Should my Kids Watch 13 Reasons Why?

Should your kids watch 13 Reasons Why? When you are asked this question what are you going to say? Questions about watching things or consuming culture that is questionable come up over and over again in life and ministry. I remember when I was first a kids pastor Harry Potter and Pokemon were all the rage. Parents would ask if their kids should participate at that time I looked at everything in the world with two lenses that aren’t horrible just incomplete. I saw everything through a secular/Christian framework. If you lead with only this framework, you tend to create kids who feel they are good based on what they avoid rather than see the world the lens of what they should love. It also tends to create a Christian subculture that the Bible never advocates for. We are to be in the world not separate from but also not defined by the world. This creates for us a paradoxical relationship between us and the world we live in.

In making things about what we avoid we unintentionally do what the Jews did we add to the Law of God many times good prohibitions that end up being a crushing burden the law was never intended to be. The role of the law was to reveal our sin, show us our need for a savior, and then direct us to how life works best. It was never intended to create a crushing burden. As a kid, I wasn’t allowed to listen to “secular” music much of which my parents were right to prohibit. The problem is how the line was drawn. Christian music was defined primarily by the personal profession of faith by the lead singer of the band. I could never understand why this didn’t apply to clothing labels, movies or restaurants but I digress.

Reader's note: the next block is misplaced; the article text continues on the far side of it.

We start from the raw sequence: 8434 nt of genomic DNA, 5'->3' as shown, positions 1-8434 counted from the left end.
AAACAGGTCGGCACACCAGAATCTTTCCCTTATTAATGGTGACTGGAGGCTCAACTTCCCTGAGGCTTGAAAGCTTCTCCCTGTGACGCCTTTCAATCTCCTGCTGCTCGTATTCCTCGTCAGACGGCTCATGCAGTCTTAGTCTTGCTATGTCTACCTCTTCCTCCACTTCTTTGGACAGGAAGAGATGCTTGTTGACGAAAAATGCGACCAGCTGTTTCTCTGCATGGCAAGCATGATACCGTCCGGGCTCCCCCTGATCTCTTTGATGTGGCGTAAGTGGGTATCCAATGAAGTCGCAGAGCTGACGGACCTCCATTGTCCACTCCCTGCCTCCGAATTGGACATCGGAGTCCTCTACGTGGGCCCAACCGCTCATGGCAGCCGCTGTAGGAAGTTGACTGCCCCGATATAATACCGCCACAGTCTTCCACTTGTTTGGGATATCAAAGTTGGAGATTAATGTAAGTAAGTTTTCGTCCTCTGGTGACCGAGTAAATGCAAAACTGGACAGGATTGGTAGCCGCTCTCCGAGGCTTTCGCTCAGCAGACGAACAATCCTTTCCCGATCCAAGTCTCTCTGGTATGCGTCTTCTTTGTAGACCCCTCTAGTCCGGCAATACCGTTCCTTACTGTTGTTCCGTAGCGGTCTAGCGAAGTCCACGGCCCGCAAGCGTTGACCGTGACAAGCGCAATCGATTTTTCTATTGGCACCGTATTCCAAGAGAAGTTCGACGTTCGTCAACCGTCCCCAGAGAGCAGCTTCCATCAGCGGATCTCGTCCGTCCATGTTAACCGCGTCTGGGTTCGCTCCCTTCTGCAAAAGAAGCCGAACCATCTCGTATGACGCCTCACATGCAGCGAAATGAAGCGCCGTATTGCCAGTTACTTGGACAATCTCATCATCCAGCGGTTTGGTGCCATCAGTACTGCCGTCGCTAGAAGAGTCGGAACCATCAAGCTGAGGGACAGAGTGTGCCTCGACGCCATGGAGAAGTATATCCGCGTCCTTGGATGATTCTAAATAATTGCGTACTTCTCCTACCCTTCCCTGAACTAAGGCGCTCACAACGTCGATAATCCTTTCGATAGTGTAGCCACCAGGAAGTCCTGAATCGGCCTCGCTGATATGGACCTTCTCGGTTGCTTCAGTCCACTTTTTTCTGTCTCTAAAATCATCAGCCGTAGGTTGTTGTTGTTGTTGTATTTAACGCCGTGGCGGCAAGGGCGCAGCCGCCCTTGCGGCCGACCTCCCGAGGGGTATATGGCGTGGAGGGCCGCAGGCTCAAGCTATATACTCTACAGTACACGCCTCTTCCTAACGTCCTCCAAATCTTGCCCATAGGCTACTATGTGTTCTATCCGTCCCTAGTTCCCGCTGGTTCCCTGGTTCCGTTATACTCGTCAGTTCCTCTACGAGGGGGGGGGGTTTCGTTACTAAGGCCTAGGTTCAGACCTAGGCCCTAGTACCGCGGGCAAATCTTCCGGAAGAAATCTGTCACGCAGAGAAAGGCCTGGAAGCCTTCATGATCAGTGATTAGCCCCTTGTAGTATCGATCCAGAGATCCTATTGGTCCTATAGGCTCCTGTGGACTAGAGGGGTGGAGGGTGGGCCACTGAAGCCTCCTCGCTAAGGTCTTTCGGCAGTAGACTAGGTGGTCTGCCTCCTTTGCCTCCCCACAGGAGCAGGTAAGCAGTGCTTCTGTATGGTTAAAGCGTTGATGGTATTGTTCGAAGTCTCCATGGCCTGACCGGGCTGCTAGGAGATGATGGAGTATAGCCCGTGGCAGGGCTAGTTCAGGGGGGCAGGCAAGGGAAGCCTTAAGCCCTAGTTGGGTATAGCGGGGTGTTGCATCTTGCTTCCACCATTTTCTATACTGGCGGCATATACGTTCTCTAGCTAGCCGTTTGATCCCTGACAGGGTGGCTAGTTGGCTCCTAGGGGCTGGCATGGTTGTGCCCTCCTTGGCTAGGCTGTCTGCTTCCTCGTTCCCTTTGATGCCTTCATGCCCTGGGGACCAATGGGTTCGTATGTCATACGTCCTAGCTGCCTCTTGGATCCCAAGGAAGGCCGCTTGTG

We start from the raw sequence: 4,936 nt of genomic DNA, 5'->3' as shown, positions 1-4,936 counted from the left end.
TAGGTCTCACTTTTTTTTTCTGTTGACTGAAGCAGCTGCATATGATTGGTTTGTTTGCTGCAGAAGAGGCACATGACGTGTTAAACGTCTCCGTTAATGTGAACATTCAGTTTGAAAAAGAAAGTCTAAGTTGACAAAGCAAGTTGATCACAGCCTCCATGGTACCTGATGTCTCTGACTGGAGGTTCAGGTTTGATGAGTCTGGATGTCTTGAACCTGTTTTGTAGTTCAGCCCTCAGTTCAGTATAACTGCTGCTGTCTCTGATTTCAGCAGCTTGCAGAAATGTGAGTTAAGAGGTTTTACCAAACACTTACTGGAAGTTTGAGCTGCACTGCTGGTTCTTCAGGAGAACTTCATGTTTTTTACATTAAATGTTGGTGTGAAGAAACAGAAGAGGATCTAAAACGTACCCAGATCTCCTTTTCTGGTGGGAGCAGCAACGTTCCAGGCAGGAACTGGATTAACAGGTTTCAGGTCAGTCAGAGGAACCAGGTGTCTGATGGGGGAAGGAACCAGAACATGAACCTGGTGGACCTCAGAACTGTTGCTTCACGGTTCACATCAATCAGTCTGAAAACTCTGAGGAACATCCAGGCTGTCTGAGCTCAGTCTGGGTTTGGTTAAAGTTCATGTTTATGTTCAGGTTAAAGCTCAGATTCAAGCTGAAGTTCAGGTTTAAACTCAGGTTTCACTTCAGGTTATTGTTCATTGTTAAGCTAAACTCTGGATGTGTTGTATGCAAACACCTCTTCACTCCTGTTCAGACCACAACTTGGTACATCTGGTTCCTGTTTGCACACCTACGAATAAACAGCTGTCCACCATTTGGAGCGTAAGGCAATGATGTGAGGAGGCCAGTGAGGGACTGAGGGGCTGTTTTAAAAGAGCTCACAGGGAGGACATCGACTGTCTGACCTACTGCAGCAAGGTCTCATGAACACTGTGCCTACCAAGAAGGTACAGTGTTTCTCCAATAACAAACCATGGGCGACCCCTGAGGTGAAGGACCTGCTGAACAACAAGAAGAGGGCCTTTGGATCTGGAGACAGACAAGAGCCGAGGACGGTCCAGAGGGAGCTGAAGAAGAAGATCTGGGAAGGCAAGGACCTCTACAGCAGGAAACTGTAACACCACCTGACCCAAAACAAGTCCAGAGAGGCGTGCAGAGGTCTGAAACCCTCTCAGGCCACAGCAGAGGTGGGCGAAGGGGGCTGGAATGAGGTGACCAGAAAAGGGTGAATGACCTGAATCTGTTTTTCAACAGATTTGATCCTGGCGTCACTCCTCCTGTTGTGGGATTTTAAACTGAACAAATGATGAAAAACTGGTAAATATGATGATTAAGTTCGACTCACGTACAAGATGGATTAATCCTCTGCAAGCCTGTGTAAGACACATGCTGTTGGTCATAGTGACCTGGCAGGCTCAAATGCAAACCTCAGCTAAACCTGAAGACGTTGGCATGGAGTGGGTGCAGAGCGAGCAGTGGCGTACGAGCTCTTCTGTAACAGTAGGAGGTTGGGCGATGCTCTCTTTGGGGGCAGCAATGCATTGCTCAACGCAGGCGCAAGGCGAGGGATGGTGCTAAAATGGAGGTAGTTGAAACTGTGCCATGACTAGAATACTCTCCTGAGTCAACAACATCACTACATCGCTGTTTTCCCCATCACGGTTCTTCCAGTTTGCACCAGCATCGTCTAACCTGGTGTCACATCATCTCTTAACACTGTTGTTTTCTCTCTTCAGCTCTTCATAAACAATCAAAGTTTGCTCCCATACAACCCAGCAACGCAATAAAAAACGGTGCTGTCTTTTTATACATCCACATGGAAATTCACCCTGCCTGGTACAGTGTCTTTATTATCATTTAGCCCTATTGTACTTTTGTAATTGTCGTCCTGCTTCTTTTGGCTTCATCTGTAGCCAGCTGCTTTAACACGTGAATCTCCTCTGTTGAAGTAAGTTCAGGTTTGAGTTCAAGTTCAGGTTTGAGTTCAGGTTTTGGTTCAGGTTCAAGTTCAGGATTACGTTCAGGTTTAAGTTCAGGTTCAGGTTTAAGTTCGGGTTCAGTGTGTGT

To distil everything into a good/bad litmus test you end up creating weird rules to determine what is ok and what should be banned. This can work, but it doesn’t give kids the tools they need to analyze culture the turn to cultural experts they trust to give them the thumbs up or thumbs down. This does little to help our kids navigate the complex world we live in. The question we should be asking is not is the good or bad? But is this true, good and beautiful.

Is this true?

The first question we have to ask is “Does this align with the truth of God’s word?” There are many things in this world that are not mentioned in the Bible such as Pokemon but does the story that the cultural good in question tells point us to the truth of God’s word or away from it. All truth is God’s truth, so even people who don’t profess to know Christ can proclaim his truth because of common grace. Does 13 Reasons Why advance God’s truth? No, it doesn’t. It diminishes the understanding that man is made in the image and likeness of God. It attaches our hope to our appetites.

Is it Good?

Is this thing good? We must teach our kids to cultivate goodness. The question for music, books, clothing is not “Did the person who created this ever make a profession of faith in Christ?” The question should be “Is this cultural item good or bad? Music is either good music or bad music. The goodness is defined not by the style but the content message and call to action. Does this song, book, clothing or art piece lead to human flourishing?

Is it Beautiful?